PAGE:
9. EVANGELISM and MISSIONS: The Lord Jesus Messiah commanded all believers to proclaim the Gospel message (“Gospel message”: The Good News that salvation from sin is available by turning from one’s own way and believing in Jesus Messiah’s deity, death, and resurrection) throughout the whole world and to disciple men and women from every nation (Matthew 28:18-20). Since this Gospel is Good News about a salvation that is needed by all mankind to escape hell (#7 above), sharing the Gospel is not an act of cultural or religious domination but of love and concern for the eternal destiny of others. By analogy, if there is a snake in the backyard, it is an act of love not of domination to warn others not to go there. Such is the act of sharing Jesus and warning mankind that Jesus’ sacrifice provides the only escape from hell. While it is the free choice of those who hear the Gospel message whether to place their faith in Jesus Messiah, it is the responsibility of every genuine follower of Jesus (“Christian”) to share this opportunity. This sharing should always be with persuasion but without any hint of coercion.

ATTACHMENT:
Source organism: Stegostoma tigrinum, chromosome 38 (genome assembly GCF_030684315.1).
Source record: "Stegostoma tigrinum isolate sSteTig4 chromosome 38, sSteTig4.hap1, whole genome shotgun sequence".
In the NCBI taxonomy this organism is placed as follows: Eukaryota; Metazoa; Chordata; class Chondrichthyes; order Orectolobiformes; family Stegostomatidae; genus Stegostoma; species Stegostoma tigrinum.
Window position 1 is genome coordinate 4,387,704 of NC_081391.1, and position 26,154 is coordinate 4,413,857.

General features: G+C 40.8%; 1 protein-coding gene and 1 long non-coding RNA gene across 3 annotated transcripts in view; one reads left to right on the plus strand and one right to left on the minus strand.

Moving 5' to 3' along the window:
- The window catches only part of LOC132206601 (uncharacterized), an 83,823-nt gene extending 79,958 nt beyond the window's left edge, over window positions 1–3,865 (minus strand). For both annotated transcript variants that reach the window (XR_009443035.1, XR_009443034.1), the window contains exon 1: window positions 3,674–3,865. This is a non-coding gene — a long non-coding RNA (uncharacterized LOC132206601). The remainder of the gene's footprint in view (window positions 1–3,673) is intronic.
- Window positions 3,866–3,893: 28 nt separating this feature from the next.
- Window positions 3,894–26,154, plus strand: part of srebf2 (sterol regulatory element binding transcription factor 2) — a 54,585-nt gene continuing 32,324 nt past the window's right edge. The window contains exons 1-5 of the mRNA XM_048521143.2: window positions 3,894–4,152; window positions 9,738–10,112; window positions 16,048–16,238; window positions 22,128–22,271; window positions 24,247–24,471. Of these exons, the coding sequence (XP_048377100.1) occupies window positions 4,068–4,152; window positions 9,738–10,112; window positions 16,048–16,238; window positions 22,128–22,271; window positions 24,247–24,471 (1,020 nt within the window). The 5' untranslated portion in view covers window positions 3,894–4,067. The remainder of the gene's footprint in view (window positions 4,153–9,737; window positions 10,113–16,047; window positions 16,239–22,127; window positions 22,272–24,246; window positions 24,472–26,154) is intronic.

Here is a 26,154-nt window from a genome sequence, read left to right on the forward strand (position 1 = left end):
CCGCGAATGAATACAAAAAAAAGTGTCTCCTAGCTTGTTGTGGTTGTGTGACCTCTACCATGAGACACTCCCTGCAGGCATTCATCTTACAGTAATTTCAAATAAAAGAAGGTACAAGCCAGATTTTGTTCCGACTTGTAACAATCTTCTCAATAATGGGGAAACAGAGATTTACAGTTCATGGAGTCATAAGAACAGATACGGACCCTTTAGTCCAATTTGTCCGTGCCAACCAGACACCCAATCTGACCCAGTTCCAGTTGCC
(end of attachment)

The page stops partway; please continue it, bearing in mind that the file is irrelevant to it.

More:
10. SACRIFICIAL LOVE and CULTURAL SENSITIVITY: The Holy Bible commands voluntarily denial of oneself and one’s rights and preferences, cultural and personal, out of concern for others, including the unsaved and those of other cultures (1 Corinthians 9:19-23; 1 Corinthians 10:32). That is, the obedient Christian sacrifices his or her own rights in order not to offend others. This cultural sensitivity is an act of love done in imitation of Jesus Messiah, who sacrificed Himself for the needs of others (Philippians 2:5-11).